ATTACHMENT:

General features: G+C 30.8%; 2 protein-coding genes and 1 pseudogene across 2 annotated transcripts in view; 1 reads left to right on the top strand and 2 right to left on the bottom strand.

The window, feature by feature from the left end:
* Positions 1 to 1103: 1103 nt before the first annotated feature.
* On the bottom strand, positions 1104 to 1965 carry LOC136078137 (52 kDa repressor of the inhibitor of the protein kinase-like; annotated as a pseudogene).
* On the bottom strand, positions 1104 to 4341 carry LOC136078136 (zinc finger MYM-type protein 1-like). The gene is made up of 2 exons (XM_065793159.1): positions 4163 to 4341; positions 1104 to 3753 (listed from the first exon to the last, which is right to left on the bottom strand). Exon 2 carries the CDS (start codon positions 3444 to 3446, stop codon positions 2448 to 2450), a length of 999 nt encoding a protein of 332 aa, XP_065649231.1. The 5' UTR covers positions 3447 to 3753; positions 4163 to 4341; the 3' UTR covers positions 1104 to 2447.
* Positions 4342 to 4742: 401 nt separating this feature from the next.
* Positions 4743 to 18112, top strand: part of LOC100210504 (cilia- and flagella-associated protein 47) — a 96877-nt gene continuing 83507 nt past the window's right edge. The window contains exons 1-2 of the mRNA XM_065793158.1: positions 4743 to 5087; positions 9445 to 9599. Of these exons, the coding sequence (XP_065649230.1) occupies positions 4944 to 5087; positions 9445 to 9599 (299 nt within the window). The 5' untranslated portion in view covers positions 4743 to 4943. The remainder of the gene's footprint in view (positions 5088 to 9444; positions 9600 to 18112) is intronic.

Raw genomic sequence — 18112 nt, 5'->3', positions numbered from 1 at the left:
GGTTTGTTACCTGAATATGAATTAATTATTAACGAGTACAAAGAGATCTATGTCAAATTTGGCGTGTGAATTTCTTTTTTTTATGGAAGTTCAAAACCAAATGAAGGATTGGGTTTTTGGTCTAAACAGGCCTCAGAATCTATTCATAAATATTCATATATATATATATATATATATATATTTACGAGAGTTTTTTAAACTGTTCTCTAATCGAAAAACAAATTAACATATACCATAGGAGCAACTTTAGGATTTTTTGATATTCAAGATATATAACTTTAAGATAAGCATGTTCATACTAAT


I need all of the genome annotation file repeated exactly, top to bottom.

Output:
General features: G+C 30.8%; 2 protein-coding genes and 1 pseudogene across 2 annotated transcripts in view; 1 reads left to right on the top strand and 2 right to left on the bottom strand.

The window, feature by feature from the left end:
* Positions 1 to 1103: 1103 nt before the first annotated feature.
* On the bottom strand, positions 1104 to 1965 carry LOC136078137 (52 kDa repressor of the inhibitor of the protein kinase-like; annotated as a pseudogene).
* On the bottom strand, positions 1104 to 4341 carry LOC136078136 (zinc finger MYM-type protein 1-like). The gene is made up of 2 exons (XM_065793159.1): positions 4163 to 4341; positions 1104 to 3753 (listed from the first exon to the last, which is right to left on the bottom strand). Exon 2 carries the CDS (start codon positions 3444 to 3446, stop codon positions 2448 to 2450), a length of 999 nt encoding a protein of 332 aa, XP_065649231.1. The 5' UTR covers positions 3447 to 3753; positions 4163 to 4341; the 3' UTR covers positions 1104 to 2447.
* Positions 4342 to 4742: 401 nt separating this feature from the next.
* Positions 4743 to 18112, top strand: part of LOC100210504 (cilia- and flagella-associated protein 47) — a 96877-nt gene continuing 83507 nt past the window's right edge. The window contains exons 1-2 of the mRNA XM_065793158.1: positions 4743 to 5087; positions 9445 to 9599. Of these exons, the coding sequence (XP_065649230.1) occupies positions 4944 to 5087; positions 9445 to 9599 (299 nt within the window). The 5' untranslated portion in view covers positions 4743 to 4943. The remainder of the gene's footprint in view (positions 5088 to 9444; positions 9600 to 18112) is intronic.

Raw genomic sequence — 18112 nt, 5'->3', positions numbered from 1 at the left:
GGTTTGTTACCTGAATATGAATTAATTATTAACGAGTACAAAGAGATCTATGTCAAATTTGGCGTGTGAATTTCTTTTTTTTATGGAAGTTCAAAACCAAATGAAGGATTGGGTTTTTGGTCTAAACAGGCCTCAGAATCTATTCATAAATATTCATATATATATATATATATATATATATTTACGAGAGTTTTTTAAACTGTTCTCTAATCGAAAAACAAATTAACATATACCATAGGAGCAACTTTAGGATTTTTTGATATTCAAGATATATAACTTTAAGATAAGCATGTTCATACTAAT